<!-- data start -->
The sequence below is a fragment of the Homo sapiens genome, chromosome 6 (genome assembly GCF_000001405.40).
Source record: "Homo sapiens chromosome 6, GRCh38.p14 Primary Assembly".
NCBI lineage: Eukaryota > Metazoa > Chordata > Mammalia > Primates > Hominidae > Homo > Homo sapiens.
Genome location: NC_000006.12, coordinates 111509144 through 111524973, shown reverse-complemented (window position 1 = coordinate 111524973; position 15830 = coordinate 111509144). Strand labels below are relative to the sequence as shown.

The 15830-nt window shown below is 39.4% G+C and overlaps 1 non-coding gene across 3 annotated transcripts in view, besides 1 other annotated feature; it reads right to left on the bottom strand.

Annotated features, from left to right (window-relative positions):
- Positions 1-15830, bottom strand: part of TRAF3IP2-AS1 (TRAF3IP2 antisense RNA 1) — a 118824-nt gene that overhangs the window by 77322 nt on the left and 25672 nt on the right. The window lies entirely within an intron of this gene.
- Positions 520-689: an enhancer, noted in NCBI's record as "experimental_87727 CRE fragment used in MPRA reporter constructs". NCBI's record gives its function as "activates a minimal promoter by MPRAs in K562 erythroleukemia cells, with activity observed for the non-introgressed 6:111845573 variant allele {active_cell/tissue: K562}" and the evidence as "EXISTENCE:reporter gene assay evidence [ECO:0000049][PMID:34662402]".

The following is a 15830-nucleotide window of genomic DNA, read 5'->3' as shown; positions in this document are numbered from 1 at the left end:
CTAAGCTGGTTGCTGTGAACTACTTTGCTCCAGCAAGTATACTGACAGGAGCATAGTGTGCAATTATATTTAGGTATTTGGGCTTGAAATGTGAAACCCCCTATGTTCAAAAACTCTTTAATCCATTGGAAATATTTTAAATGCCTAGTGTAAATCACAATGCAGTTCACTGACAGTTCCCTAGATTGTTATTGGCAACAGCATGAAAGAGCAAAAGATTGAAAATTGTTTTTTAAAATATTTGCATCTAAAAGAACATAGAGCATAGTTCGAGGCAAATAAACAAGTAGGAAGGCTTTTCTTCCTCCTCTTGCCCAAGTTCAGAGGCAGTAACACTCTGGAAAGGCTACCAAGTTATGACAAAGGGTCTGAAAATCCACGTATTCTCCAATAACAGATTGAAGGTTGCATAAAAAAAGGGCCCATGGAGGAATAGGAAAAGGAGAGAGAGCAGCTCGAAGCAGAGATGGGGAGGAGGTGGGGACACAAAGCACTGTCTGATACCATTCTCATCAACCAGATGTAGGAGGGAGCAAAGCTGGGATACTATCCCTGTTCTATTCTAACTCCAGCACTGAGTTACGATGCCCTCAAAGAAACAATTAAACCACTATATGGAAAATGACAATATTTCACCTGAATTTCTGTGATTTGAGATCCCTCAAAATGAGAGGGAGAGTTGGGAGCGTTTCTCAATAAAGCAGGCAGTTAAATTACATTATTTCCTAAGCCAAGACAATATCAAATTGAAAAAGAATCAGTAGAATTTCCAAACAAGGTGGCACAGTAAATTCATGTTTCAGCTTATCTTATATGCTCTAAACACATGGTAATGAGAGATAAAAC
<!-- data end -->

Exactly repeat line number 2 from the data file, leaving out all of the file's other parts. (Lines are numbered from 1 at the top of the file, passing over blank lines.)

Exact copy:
Source record: "Homo sapiens chromosome 6, GRCh38.p14 Primary Assembly".